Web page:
|"Fears Over SEC Derivatives Review"
June 6, 2010
The US Securities and Exchange Commission’s decision to review fund derivative use and defer exemptive applications for some actively managed exchange traded funds has prompted concerns that funds may have to rethink investment strategies.
The commission has said it is evaluating the use of derivatives by mutual funds, ETFs and other investment companies to determine if additional protections are necessary, particularly when it comes to leveraged or inverse ETFs.
During the review, it is deferring consideration of applications for exemptive requests that would allow actively managed ETFs to make major investments in derivatives the SEC deems risky.
The deferral applies to pending and new requests, but does not impact existing ETFs and other fund applications.
The SEC also has said it will consider applications from actively managed, fully-transparent ETFs not investing in futures, swaps and options.
Mutual funds have increasingly become investors in ETFs — baskets of securities that seek to track a benchmark but trade intraday and can also be leveraged and sold short.
And those that offer leverage or are meant to perform inversely to the index or benchmark they track have become popular.
They are admired for their growth potential and have seen record sales.
But leveraged and inverse ETFs have become the focus of regulators who warned that the products, which reset daily, may not be suitable for retail investors who plan to hold them for longer than one trading session.
The news of the deferral has elicited criticism from the industry that such a move could hamper innovation for funds that rely on actively managed ETFs, or even create a monopoly among those who have already secured their exemptive orders, putting other funds at a significant disadvantage.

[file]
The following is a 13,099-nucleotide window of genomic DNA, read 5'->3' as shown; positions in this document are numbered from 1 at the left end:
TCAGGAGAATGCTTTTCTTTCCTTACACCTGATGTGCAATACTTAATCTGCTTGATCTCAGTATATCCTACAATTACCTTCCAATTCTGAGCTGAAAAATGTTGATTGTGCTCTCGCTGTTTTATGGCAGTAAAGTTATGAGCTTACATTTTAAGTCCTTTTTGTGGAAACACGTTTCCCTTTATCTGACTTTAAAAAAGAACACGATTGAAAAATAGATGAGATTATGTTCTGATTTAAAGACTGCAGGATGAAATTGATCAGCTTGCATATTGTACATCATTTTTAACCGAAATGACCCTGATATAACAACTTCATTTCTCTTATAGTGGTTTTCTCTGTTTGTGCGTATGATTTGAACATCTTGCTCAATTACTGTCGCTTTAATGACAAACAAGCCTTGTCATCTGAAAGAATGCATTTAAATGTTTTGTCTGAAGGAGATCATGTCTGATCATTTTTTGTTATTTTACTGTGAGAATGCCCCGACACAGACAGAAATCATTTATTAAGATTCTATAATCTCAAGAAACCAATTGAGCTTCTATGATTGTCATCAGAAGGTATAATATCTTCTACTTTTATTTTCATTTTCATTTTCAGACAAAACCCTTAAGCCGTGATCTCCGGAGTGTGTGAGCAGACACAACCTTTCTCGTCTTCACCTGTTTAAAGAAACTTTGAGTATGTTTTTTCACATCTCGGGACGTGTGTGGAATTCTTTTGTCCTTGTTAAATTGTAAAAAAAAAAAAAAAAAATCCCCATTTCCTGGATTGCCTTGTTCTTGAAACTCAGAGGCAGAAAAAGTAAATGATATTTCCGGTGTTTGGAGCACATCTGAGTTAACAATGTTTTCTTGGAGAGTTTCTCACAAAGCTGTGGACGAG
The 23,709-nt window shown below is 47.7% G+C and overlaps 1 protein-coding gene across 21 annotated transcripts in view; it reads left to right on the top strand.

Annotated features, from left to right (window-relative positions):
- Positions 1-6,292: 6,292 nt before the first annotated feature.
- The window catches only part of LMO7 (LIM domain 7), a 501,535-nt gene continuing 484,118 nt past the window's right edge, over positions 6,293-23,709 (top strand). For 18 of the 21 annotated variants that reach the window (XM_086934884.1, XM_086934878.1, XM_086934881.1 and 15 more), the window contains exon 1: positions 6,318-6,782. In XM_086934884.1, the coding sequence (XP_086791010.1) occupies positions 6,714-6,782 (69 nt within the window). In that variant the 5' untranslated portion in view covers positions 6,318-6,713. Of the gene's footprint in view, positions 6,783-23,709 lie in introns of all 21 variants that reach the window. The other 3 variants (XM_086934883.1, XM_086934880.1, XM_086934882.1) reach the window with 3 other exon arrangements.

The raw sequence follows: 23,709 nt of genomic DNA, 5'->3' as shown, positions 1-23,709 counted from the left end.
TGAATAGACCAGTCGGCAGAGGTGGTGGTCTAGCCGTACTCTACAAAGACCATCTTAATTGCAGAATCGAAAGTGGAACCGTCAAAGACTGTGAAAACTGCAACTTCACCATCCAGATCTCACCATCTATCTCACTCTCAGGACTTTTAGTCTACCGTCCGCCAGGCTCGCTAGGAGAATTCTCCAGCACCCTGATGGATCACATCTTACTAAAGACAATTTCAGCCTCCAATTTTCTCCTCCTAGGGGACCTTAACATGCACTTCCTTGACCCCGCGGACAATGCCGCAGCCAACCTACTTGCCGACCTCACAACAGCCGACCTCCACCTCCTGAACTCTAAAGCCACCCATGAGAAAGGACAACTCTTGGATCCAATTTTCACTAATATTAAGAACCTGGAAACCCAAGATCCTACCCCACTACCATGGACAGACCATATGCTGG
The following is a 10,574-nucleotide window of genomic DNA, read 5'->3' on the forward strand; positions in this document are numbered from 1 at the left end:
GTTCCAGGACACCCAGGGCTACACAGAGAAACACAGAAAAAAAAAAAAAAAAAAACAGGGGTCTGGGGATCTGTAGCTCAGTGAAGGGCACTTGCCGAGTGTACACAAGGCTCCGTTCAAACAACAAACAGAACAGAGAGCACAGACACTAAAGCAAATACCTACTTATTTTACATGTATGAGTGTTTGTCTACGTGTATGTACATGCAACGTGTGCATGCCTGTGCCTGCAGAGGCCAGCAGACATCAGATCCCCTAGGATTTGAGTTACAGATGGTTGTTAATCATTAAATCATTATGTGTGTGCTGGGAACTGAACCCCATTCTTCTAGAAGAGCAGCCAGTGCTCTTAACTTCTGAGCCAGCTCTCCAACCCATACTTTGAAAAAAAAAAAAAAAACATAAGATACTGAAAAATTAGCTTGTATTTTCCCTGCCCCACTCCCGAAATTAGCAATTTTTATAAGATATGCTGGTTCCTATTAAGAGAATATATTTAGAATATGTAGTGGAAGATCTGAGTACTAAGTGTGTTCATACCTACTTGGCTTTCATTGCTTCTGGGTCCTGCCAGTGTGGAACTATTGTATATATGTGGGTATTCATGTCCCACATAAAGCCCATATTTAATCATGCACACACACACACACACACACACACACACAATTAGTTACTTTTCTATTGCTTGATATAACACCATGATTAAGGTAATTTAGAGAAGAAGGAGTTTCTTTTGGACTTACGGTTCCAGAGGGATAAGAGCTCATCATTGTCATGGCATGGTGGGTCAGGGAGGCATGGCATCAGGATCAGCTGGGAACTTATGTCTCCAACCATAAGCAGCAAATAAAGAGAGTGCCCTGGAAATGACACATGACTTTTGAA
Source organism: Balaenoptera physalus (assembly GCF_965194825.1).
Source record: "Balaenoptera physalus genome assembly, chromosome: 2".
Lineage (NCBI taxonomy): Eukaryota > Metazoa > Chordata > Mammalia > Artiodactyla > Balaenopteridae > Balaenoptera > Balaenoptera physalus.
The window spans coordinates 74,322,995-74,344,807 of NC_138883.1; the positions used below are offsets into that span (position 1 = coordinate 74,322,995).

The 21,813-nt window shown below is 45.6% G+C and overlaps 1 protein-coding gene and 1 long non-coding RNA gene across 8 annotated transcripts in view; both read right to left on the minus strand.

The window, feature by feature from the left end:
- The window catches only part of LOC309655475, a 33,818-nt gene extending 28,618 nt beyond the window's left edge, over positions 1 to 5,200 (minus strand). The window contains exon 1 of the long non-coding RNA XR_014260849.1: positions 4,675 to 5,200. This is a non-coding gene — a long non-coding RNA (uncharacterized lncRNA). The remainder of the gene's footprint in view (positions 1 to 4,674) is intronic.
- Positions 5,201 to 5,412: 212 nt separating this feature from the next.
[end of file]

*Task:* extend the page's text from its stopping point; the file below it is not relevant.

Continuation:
Michael Mabry, a partner with Stradley Ronon Stevens & Young, says the funds that have already been granted those orders maintain an advantage until the SEC concludes its study.
“In terms of other funds that might want to invest in these kind of ETFs, it means that the selection of ETF complexes that are offering these kind of ETFs is going to be limited, and extremely narrow, for the indefinite future,” he says.
“Those fund groups, lucky for them, will not be having any competitors entering the market any time in the near future...
“To the extent you think the reason for this derivatives study is because of the sort of volatile behaviour of leveraged and inverse ETFs over a year ago, the ironic thing is that those very same ETFs have now been granted their virtual monopoly.”
One of those major ETF managers, Direxion Funds, says a monopoly is created in theory, but not in practice.
Andy O’Rourke, senior vice-president of Direxion, says while he agrees the development seems like an advantage for players like Direxion, it is not likely to have any impact on its competitive edge, as a lot of product companies do not have an interest in seeking the exemption now anyway.
“I don’t believe there are too many other firms out there that were implementing plans to enter the space,” he says.
While Direxion already has an exemptive order, he says any further product innovation will be stifled, pointing to another initiative he says is “dead in the water”.
The SEC says it recognises the market advantage gained by funds that already have exemptive relief, but it was still necessary for the commission to take a step back and look at the financial instruments, which have become increasingly complex in ways that shareholders do not fully understand.
“That’s always true in the exemptive area, it’s why we ultimately like to move from the exemptive to a rule,” says Andrew Donohue, director of the SEC’s Division of Investment Management.
While Mr Donohue says the review will not take years, he did not offer any more specific timeline, saying only that the review is being done with a degree of urgency.
Gerald Buetow, chief investment officer of Innealta, a division of Al Frank Asset Management, says a lack of exemptive relief could cause problems.
“If they don’t get it, they’re just going to move over to the swaps market anyway and they can get the same exposure,” he says. “It’s going to drive business away from the futures exchanges here in the US and they’re just going to go outside of the US to get their exposure anyway.”
Kevin Mahn, chief investment officer of Hennion & Walsh and portfolio manager of SmartGrowth Mutual Funds, says he hopes any regulatory activity or new legislation does not make it more difficult for professional money managers to use products such as ETFs.
“We should allow portfolio managers and institutional investors all the tools available to help mitigate risk in these volatile markets and this is just another example of one of those products,” he says.